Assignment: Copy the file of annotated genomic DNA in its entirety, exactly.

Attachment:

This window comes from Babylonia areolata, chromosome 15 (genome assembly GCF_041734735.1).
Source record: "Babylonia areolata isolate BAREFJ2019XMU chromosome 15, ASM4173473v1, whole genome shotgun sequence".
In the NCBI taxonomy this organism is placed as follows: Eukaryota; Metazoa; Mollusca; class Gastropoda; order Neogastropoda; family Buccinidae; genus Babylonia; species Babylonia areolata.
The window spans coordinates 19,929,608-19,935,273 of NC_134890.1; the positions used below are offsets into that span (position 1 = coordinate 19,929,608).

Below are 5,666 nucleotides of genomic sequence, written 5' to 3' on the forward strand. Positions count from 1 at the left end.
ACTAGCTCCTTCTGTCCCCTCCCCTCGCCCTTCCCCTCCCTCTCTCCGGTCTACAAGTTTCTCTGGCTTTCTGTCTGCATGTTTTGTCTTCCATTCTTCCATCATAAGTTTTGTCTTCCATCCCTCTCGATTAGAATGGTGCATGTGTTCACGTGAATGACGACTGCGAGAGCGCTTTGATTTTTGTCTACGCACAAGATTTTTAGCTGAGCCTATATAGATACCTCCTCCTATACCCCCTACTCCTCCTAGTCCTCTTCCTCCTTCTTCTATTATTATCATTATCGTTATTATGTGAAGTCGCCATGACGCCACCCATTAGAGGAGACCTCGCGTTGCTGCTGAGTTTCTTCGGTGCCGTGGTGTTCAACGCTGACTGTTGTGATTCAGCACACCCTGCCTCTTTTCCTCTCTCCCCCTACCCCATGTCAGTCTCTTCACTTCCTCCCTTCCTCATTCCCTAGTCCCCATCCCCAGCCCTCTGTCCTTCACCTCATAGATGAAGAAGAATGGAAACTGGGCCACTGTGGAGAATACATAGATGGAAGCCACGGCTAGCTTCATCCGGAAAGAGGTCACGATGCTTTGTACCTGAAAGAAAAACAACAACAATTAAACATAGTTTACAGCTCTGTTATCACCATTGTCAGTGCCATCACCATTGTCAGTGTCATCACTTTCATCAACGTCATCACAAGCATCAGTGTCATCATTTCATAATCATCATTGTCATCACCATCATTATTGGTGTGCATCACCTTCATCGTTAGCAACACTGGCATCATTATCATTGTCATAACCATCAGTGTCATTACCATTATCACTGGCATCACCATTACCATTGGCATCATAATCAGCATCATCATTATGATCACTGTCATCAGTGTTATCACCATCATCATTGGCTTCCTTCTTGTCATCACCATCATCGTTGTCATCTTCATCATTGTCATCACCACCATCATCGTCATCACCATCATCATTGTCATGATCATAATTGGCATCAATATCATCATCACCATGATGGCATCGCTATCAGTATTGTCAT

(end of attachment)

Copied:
This window comes from Babylonia areolata, chromosome 15 (genome assembly GCF_041734735.1).
Source record: "Babylonia areolata isolate BAREFJ2019XMU chromosome 15, ASM4173473v1, whole genome shotgun sequence".
In the NCBI taxonomy this organism is placed as follows: Eukaryota; Metazoa; Mollusca; class Gastropoda; order Neogastropoda; family Buccinidae; genus Babylonia; species Babylonia areolata.
The window spans coordinates 19,929,608-19,935,273 of NC_134890.1; the positions used below are offsets into that span (position 1 = coordinate 19,929,608).

Below are 5,666 nucleotides of genomic sequence, written 5' to 3' on the forward strand. Positions count from 1 at the left end.
ACTAGCTCCTTCTGTCCCCTCCCCTCGCCCTTCCCCTCCCTCTCTCCGGTCTACAAGTTTCTCTGGCTTTCTGTCTGCATGTTTTGTCTTCCATTCTTCCATCATAAGTTTTGTCTTCCATCCCTCTCGATTAGAATGGTGCATGTGTTCACGTGAATGACGACTGCGAGAGCGCTTTGATTTTTGTCTACGCACAAGATTTTTAGCTGAGCCTATATAGATACCTCCTCCTATACCCCCTACTCCTCCTAGTCCTCTTCCTCCTTCTTCTATTATTATCATTATCGTTATTATGTGAAGTCGCCATGACGCCACCCATTAGAGGAGACCTCGCGTTGCTGCTGAGTTTCTTCGGTGCCGTGGTGTTCAACGCTGACTGTTGTGATTCAGCACACCCTGCCTCTTTTCCTCTCTCCCCCTACCCCATGTCAGTCTCTTCACTTCCTCCCTTCCTCATTCCCTAGTCCCCATCCCCAGCCCTCTGTCCTTCACCTCATAGATGAAGAAGAATGGAAACTGGGCCACTGTGGAGAATACATAGATGGAAGCCACGGCTAGCTTCATCCGGAAAGAGGTCACGATGCTTTGTACCTGAAAGAAAAACAACAACAATTAAACATAGTTTACAGCTCTGTTATCACCATTGTCAGTGCCATCACCATTGTCAGTGTCATCACTTTCATCAACGTCATCACAAGCATCAGTGTCATCATTTCATAATCATCATTGTCATCACCATCATTATTGGTGTGCATCACCTTCATCGTTAGCAACACTGGCATCATTATCATTGTCATAACCATCAGTGTCATTACCATTATCACTGGCATCACCATTACCATTGGCATCATAATCAGCATCATCATTATGATCACTGTCATCAGTGTTATCACCATCATCATTGGCTTCCTTCTTGTCATCACCATCATCGTTGTCATCTTCATCATTGTCATCACCACCATCATCGTCATCACCATCATCATTGTCATGATCATAATTGGCATCAATATCATCATCACCATGATGGCATCGCTATCAGTATTGTCAT